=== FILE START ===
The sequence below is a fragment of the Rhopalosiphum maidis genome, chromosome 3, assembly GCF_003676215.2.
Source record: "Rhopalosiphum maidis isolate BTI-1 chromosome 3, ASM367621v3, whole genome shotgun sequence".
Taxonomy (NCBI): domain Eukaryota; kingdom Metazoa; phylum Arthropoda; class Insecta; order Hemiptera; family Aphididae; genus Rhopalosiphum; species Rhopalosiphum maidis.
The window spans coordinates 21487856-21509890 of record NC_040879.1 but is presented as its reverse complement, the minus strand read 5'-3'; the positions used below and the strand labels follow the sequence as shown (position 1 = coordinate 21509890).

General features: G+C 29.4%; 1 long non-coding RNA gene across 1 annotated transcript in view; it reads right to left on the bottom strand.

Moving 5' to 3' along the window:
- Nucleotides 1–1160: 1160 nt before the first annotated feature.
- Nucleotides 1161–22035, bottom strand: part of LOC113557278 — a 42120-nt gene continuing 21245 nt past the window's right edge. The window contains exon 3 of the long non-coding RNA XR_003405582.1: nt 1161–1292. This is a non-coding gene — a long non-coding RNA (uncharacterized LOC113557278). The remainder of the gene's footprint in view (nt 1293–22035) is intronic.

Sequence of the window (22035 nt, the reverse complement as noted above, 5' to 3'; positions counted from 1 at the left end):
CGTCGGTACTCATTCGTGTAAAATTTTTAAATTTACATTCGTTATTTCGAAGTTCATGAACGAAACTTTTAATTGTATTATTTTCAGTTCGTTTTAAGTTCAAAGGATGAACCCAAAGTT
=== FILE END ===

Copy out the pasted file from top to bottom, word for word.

The sequence below is a fragment of the Rhopalosiphum maidis genome, chromosome 3, assembly GCF_003676215.2.
Source record: "Rhopalosiphum maidis isolate BTI-1 chromosome 3, ASM367621v3, whole genome shotgun sequence".
Taxonomy (NCBI): domain Eukaryota; kingdom Metazoa; phylum Arthropoda; class Insecta; order Hemiptera; family Aphididae; genus Rhopalosiphum; species Rhopalosiphum maidis.
The window spans coordinates 21487856-21509890 of record NC_040879.1 but is presented as its reverse complement, the minus strand read 5'-3'; the positions used below and the strand labels follow the sequence as shown (position 1 = coordinate 21509890).

General features: G+C 29.4%; 1 long non-coding RNA gene across 1 annotated transcript in view; it reads right to left on the bottom strand.

Moving 5' to 3' along the window:
- Nucleotides 1–1160: 1160 nt before the first annotated feature.
- Nucleotides 1161–22035, bottom strand: part of LOC113557278 — a 42120-nt gene continuing 21245 nt past the window's right edge. The window contains exon 3 of the long non-coding RNA XR_003405582.1: nt 1161–1292. This is a non-coding gene — a long non-coding RNA (uncharacterized LOC113557278). The remainder of the gene's footprint in view (nt 1293–22035) is intronic.

Sequence of the window (22035 nt, the reverse complement as noted above, 5' to 3'; positions counted from 1 at the left end):
CGTCGGTACTCATTCGTGTAAAATTTTTAAATTTACATTCGTTATTTCGAAGTTCATGAACGAAACTTTTAATTGTATTATTTTCAGTTCGTTTTAAGTTCAAAGGATGAACCCAAAGTT